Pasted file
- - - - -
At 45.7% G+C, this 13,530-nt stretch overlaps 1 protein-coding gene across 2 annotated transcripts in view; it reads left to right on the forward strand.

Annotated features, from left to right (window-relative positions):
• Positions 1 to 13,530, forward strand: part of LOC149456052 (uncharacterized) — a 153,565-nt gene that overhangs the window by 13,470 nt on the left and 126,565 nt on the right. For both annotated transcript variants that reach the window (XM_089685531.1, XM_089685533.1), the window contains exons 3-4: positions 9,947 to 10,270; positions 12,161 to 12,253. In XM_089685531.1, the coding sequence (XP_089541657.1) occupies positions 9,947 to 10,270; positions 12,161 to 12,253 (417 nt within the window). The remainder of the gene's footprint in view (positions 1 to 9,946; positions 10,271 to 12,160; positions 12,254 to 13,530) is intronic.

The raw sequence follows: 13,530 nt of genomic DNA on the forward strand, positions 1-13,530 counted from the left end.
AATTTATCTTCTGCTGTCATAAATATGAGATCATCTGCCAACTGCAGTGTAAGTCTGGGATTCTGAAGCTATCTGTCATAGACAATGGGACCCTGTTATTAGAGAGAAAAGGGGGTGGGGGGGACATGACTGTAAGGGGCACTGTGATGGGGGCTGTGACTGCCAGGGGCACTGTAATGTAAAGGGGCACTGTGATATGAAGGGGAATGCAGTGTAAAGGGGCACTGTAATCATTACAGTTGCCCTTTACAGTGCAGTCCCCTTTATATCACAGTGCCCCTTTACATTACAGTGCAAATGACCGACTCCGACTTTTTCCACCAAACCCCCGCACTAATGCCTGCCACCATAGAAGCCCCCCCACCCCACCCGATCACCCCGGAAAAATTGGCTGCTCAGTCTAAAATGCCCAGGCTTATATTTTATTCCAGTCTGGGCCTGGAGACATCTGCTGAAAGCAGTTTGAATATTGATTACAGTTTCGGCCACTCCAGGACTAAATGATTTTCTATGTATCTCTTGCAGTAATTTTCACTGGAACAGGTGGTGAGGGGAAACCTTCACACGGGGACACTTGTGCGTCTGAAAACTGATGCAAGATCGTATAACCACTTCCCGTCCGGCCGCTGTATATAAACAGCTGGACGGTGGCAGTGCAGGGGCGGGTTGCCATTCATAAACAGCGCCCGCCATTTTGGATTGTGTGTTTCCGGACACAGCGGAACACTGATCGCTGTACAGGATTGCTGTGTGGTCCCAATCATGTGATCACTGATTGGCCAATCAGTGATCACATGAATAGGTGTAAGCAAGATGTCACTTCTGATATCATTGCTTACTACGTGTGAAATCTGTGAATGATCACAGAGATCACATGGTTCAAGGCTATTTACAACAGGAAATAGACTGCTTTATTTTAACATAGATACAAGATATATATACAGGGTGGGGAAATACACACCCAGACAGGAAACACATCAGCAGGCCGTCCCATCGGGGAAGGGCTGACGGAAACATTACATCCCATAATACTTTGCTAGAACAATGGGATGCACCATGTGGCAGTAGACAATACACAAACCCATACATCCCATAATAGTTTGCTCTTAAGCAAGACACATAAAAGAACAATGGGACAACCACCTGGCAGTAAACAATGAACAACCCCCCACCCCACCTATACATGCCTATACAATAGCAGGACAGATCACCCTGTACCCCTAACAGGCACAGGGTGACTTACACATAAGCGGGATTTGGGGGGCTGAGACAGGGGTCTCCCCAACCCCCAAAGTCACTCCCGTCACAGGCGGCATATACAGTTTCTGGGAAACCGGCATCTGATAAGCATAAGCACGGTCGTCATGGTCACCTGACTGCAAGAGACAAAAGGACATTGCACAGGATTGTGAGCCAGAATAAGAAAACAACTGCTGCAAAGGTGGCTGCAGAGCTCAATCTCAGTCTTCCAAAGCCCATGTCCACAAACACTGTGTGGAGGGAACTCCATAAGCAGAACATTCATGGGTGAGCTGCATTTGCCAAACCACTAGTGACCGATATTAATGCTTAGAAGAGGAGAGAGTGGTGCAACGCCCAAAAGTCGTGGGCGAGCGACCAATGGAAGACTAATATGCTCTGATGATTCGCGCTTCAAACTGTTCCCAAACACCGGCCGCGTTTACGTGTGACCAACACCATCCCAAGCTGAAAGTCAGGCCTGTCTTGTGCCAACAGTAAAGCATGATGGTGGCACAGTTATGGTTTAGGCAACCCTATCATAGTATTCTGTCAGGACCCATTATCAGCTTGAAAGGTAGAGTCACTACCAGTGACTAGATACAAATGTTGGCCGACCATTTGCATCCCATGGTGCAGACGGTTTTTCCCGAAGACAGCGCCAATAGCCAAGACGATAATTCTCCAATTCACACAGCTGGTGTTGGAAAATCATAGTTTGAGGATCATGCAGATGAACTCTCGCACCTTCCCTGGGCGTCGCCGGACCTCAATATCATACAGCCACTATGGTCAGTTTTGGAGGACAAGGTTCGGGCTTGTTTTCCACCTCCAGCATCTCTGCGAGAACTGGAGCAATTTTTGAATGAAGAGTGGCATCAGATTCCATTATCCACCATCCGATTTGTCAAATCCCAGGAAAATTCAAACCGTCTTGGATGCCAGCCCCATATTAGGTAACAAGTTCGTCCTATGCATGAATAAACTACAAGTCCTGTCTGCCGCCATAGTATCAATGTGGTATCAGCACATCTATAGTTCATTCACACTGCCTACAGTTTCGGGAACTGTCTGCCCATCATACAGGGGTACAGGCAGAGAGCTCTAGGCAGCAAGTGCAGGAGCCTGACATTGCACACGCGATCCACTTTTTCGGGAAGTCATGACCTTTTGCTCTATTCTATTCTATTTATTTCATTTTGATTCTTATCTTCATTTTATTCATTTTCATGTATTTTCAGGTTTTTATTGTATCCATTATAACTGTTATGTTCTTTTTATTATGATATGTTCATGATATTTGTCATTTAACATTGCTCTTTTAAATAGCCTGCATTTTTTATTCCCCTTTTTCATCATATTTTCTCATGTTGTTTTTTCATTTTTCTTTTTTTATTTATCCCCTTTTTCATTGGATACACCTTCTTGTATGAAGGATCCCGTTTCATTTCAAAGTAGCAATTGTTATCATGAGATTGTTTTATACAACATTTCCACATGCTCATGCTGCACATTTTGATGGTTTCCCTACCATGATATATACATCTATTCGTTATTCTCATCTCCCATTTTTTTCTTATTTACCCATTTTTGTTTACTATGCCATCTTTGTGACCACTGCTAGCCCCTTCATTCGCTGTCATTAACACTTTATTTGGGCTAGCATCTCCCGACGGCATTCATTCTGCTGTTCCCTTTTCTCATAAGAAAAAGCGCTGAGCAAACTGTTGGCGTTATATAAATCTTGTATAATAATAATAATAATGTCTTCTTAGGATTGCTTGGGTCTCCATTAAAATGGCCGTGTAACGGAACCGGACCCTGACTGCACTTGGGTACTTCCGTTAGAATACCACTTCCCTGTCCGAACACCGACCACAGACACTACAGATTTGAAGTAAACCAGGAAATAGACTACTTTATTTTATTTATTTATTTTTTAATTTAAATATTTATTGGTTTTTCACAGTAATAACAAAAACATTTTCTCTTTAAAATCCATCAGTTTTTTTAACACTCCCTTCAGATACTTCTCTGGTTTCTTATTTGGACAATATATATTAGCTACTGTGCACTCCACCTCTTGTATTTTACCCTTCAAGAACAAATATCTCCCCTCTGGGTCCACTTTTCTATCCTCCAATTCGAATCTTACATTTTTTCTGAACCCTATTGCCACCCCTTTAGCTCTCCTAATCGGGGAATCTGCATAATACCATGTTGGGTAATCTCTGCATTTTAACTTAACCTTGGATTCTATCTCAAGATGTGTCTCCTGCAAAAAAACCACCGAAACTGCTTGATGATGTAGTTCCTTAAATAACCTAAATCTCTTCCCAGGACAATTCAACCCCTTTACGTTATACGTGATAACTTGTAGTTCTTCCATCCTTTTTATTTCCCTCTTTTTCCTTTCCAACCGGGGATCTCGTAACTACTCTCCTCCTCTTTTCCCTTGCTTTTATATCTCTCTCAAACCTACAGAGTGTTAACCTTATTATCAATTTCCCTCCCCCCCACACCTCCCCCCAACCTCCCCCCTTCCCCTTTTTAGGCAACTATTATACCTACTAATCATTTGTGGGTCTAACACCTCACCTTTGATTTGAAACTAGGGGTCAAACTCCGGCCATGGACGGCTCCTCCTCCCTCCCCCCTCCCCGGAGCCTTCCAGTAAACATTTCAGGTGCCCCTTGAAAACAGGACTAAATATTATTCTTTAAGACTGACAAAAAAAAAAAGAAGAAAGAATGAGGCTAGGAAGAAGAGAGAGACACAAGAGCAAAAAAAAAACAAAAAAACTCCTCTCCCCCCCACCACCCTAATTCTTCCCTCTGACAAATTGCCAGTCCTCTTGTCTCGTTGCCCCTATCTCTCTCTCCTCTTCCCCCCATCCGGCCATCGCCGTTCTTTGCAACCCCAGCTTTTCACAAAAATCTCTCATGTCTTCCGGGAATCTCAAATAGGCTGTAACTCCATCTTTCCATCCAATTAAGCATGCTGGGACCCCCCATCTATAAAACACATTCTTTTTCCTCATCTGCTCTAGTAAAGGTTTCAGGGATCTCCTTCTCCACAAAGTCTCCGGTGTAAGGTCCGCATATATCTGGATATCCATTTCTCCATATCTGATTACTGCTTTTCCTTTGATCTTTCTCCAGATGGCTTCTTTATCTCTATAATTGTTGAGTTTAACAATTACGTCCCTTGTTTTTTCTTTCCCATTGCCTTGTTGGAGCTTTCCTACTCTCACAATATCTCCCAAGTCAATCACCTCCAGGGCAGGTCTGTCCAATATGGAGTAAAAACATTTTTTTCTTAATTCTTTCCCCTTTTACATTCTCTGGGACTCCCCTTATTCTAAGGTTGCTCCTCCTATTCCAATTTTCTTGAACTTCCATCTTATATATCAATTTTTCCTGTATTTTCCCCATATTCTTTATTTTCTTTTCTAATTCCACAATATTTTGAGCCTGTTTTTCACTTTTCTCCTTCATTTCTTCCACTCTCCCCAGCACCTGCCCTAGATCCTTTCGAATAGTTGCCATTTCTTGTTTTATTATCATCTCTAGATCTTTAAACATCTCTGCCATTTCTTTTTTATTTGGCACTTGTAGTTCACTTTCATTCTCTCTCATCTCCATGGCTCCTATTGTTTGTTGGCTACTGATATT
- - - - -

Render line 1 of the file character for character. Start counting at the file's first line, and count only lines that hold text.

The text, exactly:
At 45.7% G+C, this 13,530-nt stretch overlaps 1 protein-coding gene across 2 annotated transcripts in view; it reads left to right on the forward strand.